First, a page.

HTS projecting legitimacy

Civil documentation also has wider implications for how HTS presents itself to the population and the outside world. HTS projects legitimacy through the use of identity documents. By providing them, as well as establishing government bodies to administer such functions, HTS has claimed to be more than simply an armed group within a territory. Through the establishment and use of the SSG and civil documentation, the concept of legal identity has been utilised in an effort to present a sense of permanence. Controlling and issuing legal identity documentation is a powerful way for HTS to highlight it exercises state-like power, at least in Idlib. As with most governments across the world, HTS is trying to show that the hand of the state is present from birth, through life, and ultimately at death.

This matters for the everyday experiences of communities living under HTS’ rule. Idlib’s pre-war population of around 1.5 million has more than doubled due to the arrival of people displaced from other parts of the country. These displaced communities often have their own legal vulnerabilities that complicate matters, with many having lost their original forms of identification when fleeing violence. 

One issue is that the civil documents of Syrians displaced to north west Syria that were issued by other entities is rarely recognised by HTS. Consequently, HTS is now mandating Syrians within Idlib acquire HTS-issued ID cards. Practically, this move will only add to the multiple forms of identification Syrians are encumbered with.

Residents chafe at the fact competing authorities in Syria refuse to recognise documents issued by each other. But here lies another point around legitimacy; by not accepting documentation by other governance structures, HTS – as well as those it competes with – is attempting to demonstrate that it alone is the legitimate authority within a given territory. While this is an added complication on civilian lives, actors such as HTS believe (probably rightly) that recognising and accepting legal identity documents produced by other entities, including the Syrian state, could undermine its own claims to authority.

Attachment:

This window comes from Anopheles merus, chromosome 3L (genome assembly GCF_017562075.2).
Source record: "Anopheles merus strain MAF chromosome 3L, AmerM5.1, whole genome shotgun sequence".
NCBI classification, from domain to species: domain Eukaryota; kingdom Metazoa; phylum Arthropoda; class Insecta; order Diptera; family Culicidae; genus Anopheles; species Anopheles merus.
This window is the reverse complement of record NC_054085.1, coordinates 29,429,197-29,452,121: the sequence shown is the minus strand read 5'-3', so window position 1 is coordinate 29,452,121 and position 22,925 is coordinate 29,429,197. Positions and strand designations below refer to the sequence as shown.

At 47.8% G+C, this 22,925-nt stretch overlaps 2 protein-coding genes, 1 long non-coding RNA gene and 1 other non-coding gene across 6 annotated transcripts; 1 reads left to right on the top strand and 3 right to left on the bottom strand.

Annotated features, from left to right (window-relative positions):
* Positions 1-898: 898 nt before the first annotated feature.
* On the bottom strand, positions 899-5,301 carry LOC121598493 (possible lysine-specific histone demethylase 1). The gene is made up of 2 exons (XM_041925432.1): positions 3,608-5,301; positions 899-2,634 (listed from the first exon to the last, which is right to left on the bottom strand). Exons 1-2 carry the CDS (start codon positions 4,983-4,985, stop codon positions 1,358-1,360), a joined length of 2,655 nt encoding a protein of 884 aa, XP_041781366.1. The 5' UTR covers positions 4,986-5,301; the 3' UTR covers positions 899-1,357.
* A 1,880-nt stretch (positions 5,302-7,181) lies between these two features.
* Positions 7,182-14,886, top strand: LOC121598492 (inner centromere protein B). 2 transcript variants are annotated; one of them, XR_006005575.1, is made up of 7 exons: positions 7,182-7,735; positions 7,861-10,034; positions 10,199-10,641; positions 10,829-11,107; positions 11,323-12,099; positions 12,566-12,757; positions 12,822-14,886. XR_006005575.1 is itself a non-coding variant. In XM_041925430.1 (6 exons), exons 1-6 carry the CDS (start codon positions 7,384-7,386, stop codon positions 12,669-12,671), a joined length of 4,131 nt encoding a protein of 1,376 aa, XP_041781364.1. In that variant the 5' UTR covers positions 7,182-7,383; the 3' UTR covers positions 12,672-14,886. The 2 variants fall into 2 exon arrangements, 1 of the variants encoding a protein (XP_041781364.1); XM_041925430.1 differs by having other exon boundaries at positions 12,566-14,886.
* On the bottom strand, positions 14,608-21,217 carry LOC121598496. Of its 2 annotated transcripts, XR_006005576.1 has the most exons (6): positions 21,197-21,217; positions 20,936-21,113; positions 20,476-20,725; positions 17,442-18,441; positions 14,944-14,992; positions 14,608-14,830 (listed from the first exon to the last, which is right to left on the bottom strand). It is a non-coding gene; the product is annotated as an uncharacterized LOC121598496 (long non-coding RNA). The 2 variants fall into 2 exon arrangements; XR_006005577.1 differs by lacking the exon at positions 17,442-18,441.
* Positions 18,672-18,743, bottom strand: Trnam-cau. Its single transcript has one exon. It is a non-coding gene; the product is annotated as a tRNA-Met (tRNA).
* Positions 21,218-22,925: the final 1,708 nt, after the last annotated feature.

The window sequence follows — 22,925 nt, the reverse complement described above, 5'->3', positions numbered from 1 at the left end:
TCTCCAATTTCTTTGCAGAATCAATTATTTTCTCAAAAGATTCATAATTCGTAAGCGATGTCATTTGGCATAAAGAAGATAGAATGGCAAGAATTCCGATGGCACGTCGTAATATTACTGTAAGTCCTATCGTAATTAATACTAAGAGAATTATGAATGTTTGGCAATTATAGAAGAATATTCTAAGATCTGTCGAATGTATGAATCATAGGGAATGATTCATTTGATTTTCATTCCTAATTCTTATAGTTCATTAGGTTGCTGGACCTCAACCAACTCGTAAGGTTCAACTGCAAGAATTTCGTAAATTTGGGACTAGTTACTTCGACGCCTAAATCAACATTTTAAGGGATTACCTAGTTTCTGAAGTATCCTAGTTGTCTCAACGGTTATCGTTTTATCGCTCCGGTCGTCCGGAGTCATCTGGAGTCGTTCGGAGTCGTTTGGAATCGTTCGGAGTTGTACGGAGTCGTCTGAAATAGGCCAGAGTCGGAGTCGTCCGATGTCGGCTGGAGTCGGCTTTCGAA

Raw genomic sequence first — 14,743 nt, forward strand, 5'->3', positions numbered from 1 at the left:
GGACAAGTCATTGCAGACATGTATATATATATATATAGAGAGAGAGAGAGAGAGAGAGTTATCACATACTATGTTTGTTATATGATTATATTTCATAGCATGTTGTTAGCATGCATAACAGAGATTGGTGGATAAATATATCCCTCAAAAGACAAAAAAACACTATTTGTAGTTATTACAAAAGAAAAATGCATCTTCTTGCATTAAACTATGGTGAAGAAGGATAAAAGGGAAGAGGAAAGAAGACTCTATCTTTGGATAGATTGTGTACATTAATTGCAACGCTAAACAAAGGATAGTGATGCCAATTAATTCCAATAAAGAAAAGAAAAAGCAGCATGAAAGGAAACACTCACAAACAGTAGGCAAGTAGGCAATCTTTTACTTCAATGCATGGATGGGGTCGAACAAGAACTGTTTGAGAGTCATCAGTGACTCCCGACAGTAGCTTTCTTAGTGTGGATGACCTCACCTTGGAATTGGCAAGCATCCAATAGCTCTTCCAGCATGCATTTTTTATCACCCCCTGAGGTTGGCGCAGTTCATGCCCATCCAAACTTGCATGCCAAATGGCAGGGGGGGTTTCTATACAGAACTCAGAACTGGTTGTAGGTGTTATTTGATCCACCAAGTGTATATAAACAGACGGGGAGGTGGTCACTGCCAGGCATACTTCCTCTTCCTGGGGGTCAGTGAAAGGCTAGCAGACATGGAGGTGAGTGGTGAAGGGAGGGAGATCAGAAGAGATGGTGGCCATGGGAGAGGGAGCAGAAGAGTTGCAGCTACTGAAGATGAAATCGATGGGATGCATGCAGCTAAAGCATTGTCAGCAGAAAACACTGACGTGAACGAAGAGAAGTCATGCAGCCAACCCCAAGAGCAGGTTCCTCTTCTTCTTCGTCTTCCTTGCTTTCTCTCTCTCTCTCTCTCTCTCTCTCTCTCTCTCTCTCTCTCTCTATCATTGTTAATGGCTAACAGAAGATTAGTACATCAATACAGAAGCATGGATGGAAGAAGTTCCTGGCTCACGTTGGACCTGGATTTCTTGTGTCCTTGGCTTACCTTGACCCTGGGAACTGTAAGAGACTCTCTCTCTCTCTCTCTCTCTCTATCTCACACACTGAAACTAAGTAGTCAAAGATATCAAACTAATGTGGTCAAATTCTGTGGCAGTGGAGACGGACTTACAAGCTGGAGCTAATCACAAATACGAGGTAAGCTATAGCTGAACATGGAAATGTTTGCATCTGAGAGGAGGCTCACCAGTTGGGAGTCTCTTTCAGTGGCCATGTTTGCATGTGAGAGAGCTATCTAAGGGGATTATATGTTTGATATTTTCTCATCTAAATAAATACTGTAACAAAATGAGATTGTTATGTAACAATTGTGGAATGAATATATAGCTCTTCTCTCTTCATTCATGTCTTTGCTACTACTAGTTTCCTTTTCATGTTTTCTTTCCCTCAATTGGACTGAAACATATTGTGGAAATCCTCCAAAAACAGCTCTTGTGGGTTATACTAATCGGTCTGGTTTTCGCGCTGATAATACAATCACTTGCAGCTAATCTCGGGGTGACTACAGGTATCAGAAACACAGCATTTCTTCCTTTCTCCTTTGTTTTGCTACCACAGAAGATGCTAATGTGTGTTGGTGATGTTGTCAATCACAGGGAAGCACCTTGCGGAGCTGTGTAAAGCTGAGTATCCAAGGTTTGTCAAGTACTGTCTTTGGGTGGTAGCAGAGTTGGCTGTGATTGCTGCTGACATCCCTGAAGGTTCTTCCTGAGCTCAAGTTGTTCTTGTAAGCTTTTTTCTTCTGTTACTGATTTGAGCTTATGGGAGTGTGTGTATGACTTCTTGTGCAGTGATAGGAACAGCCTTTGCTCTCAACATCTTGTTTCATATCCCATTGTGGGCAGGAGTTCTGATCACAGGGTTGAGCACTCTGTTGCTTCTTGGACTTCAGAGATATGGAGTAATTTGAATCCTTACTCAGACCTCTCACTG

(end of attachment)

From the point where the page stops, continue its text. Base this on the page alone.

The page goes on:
The major transformation in HTS’ existence arguably came from this desire to be seen as the sole legitimate sovereign in the area it controls. In 2016, what was then Jabhat al-Nusra split with Al-Qaeda to become Fateh al-Sham (HTS came into being the following year amid further consolidation by the group). Various dynamics drove the decision but a key one was the desire to localise and endear itself to Syrians by focussing on them rather than global jihad as Al-Qaeda does. HTS’ current legal identity efforts are the natural progression of such moves. No longer does it present itself as a transnational, jihadist group; instead the picture proffered to the world and Syrians is of a very localised, rooted entity; a “home-grown” state in north west Syria. It is therefore logical that this state provides civil documentation to the people located in this area as the only power with the right to do so.   

Legitimacy limited

However, the concept of legal identity also shows the limits of these attempts to gain legitimacy. If what is considered a legitimate state power is in part decided by the view of other countries and governments, then the story is not positive for HTS in this regard. Documents issued by the group are not widely recognised internationally as legal or acceptable, calling into question how far the state-building project can develop sans a dramatic change globally. For example, HTS-issued papers have been rejected as original Syrian legal documents for asylum applications.